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Senate Votes To Allow FBI And CIA To Spy On Web Browsing History Without Warrants

Posted by on May 16, 2020 in Government, Politics, Spying and Surveillance with 0 Comments

Image Credit: Waking Times

John Vibes | Truth Theory

This week, the United States Senate voted to allow government agencies to access your browsing history without a warrant. The bill was a reauthorization of the Patriot Act, but there was a privacy amendment that was added to the bill in an attempt to curtail the overreach in government surveillance. Unfortunately, that amendment narrowly failed by just one vote this week.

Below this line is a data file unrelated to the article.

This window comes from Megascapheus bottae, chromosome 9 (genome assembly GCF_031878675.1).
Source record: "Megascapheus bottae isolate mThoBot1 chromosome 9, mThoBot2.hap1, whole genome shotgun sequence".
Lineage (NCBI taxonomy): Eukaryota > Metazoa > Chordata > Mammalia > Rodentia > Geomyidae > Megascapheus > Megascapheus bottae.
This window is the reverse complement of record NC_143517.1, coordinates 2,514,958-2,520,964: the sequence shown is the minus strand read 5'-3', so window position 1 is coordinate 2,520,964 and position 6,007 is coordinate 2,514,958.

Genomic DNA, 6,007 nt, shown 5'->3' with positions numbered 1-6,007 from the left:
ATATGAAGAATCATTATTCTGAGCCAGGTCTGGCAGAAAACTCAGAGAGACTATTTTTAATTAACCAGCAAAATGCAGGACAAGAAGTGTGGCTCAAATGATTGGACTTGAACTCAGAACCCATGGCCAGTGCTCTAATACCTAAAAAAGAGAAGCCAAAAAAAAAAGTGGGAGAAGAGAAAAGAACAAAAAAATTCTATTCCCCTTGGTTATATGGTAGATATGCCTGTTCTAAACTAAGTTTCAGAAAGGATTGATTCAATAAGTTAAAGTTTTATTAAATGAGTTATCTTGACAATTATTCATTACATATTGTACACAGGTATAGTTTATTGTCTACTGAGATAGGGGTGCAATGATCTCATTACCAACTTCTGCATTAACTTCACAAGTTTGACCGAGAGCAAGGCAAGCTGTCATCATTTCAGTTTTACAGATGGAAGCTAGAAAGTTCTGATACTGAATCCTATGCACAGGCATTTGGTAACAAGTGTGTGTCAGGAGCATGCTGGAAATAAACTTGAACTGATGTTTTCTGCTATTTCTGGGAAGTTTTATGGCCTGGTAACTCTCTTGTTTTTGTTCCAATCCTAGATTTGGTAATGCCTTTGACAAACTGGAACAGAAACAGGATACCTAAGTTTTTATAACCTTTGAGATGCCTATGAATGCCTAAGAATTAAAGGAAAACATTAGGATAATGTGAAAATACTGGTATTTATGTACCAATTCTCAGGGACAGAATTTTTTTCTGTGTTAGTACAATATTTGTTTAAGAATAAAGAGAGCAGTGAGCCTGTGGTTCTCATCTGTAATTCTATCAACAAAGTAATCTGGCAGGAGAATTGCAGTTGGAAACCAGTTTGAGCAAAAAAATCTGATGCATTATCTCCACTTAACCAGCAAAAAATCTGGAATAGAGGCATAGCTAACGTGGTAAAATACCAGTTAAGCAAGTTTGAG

The amendment would have forced agencies like the FBI and CIA to obtain a warrant showing probable cause that a crime was committed in order to access a person’s browsing history, but since it didn’t pass, the surveillance activities that these agencies have already been taking part in are now reconfirmed and codified into law. This is one of three amendments that the ACLU asked congress to add to the Patriot Act reauthorization. Some senators didn’t vote on the measure at all, including Ben Sasse and Bernie Sanders not voting.

One of the amendments suggested by the ACLU did pass, and it will allow judges ruling on Foreign Intelligence Surveillance Act (FISA) requests to seek input from independent experts.

According to the ACLU, the amendment that passed gives a small level protection, but not as much as a warrant requirement.

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